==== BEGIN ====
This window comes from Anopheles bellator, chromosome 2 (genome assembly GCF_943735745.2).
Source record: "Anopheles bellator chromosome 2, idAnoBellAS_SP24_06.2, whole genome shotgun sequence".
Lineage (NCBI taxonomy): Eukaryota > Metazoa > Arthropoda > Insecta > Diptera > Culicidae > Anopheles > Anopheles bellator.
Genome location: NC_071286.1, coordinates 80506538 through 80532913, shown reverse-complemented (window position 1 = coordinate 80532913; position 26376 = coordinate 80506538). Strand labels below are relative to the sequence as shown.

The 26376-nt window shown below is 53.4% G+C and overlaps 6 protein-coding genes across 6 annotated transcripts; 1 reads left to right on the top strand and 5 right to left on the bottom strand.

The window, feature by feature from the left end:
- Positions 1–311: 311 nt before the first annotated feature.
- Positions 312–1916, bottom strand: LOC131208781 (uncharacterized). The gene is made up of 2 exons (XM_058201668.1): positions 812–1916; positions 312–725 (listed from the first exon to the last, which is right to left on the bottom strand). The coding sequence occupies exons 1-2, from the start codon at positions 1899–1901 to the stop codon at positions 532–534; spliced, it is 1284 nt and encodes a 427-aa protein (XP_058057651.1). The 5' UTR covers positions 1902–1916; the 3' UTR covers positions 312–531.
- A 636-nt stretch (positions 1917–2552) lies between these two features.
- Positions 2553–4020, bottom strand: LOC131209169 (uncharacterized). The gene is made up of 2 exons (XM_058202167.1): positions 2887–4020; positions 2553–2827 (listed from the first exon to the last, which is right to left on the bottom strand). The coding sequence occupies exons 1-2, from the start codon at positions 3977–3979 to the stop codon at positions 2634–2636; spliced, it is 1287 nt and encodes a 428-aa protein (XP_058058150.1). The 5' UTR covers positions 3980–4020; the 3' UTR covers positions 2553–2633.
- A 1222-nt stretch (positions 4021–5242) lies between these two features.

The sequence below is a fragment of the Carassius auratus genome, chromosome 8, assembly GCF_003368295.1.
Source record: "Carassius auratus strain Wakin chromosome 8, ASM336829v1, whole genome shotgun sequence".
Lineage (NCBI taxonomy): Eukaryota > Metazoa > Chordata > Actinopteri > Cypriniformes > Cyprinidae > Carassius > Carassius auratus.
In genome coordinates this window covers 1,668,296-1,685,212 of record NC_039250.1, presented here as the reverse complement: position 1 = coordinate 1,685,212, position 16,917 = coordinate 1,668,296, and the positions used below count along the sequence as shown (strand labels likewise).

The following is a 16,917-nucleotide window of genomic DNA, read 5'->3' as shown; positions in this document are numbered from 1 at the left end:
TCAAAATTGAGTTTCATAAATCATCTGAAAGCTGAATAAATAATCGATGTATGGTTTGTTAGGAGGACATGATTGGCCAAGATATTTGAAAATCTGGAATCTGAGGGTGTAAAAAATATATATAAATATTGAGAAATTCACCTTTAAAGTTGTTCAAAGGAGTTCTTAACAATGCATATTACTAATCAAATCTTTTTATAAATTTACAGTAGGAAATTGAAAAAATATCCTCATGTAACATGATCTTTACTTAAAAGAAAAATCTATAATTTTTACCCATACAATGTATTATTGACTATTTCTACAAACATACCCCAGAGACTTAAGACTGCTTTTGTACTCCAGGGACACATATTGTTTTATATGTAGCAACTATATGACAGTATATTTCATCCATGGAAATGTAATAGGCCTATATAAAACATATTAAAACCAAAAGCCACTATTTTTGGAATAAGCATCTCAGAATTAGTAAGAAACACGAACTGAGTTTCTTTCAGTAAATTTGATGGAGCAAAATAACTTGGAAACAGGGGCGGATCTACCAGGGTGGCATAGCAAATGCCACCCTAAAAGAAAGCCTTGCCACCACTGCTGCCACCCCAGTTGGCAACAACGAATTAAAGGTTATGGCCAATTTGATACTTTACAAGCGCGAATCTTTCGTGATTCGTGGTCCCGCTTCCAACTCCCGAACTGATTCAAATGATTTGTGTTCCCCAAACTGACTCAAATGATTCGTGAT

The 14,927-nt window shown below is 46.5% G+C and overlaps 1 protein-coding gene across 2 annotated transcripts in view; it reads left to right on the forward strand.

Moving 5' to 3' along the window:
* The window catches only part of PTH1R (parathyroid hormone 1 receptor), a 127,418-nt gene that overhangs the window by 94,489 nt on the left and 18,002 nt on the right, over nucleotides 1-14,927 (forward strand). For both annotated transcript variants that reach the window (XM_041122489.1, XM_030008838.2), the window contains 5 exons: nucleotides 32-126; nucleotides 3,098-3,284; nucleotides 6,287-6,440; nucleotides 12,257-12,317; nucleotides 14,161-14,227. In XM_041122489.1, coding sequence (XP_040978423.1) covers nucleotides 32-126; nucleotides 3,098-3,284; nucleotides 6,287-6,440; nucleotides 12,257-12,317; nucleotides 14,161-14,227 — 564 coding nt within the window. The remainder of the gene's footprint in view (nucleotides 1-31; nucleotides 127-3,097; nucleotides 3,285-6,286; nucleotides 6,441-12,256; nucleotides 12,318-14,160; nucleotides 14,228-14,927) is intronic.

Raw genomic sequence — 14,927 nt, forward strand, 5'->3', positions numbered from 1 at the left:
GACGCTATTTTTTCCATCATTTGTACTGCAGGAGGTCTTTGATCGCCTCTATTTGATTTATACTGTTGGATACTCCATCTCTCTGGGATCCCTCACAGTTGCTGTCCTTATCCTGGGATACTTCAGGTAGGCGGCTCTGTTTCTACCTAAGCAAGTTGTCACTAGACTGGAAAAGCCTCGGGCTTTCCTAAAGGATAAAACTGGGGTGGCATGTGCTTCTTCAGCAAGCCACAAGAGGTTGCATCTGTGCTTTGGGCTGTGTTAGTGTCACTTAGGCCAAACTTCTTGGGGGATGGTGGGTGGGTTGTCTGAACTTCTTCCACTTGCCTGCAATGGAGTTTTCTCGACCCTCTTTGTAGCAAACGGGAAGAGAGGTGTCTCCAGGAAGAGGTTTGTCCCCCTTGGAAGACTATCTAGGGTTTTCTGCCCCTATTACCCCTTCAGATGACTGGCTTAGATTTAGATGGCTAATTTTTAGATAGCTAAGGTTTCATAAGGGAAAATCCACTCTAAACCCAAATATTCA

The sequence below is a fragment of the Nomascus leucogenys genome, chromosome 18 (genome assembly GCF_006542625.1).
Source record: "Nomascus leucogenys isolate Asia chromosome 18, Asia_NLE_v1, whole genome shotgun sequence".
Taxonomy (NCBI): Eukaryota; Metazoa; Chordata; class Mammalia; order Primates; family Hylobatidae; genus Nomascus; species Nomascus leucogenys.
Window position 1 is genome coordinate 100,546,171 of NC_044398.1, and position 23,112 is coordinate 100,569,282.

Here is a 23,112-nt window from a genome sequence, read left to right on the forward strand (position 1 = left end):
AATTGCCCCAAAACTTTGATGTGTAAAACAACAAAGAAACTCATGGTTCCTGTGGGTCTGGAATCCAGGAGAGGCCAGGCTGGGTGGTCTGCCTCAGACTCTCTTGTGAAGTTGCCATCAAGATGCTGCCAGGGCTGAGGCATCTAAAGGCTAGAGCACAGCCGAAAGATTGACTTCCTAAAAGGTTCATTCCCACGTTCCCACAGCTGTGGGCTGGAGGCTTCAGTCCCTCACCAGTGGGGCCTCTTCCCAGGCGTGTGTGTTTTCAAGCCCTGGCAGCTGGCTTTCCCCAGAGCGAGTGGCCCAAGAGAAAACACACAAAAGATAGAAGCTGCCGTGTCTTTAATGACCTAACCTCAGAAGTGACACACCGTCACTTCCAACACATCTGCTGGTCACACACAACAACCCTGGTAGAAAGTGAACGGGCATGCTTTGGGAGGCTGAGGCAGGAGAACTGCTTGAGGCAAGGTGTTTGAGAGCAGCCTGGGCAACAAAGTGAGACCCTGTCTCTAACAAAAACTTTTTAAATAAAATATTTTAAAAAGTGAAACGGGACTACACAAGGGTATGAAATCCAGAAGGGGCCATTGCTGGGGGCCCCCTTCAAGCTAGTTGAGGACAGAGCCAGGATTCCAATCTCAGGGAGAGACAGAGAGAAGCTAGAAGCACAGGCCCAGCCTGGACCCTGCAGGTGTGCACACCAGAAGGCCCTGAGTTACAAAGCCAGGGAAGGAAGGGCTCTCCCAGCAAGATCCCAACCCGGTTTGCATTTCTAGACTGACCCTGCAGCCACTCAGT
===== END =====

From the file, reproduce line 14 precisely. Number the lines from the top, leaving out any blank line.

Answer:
Lineage (NCBI taxonomy): Eukaryota > Metazoa > Chordata > Actinopteri > Cypriniformes > Cyprinidae > Carassius > Carassius auratus.